Google’s Sidewalk Labs faces legal challenges in Canada

Source: Thomson Reuters, May 5

Google’s Sidewalk Labs is facing controversy over its plans to build a high-tech neighbourhood in Canada.

Sidewalk Labs won a bid in 2017 to turn a 12-acre patch of industrial landscape in Quayside, Toronto into a smart neighbourhood, BBC News reports.

The company is collaborating with Waterfront Toronto to transform the neighbourhood’s waterfront area into a mini metropolis.

According to Sidewalk Labs’ website, the neighbourhood would consist of a next-generation transit system that would include buses and rails to improve street safety. The area will include housing and real estate that would have flexible designs that enable multi-purpose usage.

It would also include sustainable design and infrastructure to reduce landfill waste and carbon emissions.

The futuristic neighbourhood would use open digital infrastructure that would collect data on traffic, noise and air quality. This has raised questions about what exactly the data is being gathered for.

The company told the BBC that the sensors wouldn’t be used for monitoring purposes and would instead allow governments to be flexible on how they want the sensors to be used in the neighbourhood.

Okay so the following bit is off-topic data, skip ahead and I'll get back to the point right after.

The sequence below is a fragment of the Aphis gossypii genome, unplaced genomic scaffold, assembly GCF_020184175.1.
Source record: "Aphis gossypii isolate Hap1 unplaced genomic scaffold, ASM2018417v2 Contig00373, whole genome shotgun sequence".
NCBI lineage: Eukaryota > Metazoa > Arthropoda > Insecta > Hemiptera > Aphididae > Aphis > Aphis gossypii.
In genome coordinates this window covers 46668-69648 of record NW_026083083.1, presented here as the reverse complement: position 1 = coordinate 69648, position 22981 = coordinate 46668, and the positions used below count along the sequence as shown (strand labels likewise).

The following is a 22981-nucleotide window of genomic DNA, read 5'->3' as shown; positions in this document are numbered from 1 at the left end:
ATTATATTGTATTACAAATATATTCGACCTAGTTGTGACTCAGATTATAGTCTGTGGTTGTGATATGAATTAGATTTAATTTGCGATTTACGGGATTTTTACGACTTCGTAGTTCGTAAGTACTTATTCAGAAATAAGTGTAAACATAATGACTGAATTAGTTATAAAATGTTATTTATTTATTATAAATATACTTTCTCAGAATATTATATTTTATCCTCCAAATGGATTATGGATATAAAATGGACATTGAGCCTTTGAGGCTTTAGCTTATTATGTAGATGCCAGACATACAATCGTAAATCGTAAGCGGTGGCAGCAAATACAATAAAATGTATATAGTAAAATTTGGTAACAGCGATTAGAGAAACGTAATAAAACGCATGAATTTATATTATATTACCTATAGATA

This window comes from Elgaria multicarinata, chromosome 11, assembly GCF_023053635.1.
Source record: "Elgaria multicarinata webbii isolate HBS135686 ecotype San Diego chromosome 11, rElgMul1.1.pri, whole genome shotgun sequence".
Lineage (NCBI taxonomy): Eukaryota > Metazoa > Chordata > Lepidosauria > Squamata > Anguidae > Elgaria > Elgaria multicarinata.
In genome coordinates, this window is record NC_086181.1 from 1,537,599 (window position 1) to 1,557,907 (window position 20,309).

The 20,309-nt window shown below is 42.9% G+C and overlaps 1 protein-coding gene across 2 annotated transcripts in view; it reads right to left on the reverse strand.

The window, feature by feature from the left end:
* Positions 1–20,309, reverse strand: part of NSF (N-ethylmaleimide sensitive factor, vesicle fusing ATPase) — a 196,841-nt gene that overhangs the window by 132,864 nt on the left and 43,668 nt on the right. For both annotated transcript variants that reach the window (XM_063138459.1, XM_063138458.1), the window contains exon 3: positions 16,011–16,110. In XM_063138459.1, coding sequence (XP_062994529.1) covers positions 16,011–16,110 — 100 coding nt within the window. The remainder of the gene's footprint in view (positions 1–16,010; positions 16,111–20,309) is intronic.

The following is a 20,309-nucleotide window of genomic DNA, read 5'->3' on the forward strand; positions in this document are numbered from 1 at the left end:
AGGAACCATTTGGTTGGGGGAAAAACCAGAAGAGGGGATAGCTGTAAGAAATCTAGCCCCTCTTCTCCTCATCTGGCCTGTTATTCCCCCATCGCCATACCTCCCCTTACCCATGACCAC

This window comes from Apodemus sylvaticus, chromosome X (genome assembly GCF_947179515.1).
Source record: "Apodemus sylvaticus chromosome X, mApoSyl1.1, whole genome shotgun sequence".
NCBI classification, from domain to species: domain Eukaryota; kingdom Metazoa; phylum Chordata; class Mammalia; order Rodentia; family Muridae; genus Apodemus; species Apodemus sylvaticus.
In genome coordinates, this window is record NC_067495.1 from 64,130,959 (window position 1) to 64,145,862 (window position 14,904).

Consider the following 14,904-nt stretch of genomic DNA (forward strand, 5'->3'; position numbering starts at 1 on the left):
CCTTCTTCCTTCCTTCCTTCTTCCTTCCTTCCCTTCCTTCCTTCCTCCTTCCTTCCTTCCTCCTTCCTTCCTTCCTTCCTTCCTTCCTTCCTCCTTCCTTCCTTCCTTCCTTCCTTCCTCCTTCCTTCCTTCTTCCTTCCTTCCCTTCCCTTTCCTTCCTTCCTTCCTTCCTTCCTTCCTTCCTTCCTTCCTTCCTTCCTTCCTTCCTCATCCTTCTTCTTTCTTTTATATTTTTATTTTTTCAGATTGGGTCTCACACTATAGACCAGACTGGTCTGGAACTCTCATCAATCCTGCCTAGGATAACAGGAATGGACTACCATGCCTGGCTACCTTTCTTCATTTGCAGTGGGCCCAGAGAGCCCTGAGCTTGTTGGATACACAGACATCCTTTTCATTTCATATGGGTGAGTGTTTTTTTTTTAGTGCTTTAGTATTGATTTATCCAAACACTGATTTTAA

Privacy advocates and digital rights activists are concerned that the project will increase surveillance and outsource government responsibilities to a private corporation.

They urged the government to stop the redevelopment of the area due to privacy concerns and a lack of transparency from the U.S. based company.

The Canadian Civil Liberties Association has now filed a lawsuit against Waterfront Toronto and the municipal, provincial and federal governments.

© Business Reporter 2021

Top Articles

The Future of Retail 2021

Covid has hastened a “great reset” in how both customers and retailers think about the shopping experience, whether in the…

The obstacle course that lies ahead of the fledgling cannabis retail industry

The teething problems of finally bringing this ancient commodity to market are unlikely to stop it happening eventually

High street brands cannot rely on history and familiarity to survive — new research

At a precarious time for the high street, a sense of brand heritage might be considered a great strength

Related Articles

Register for our newsletter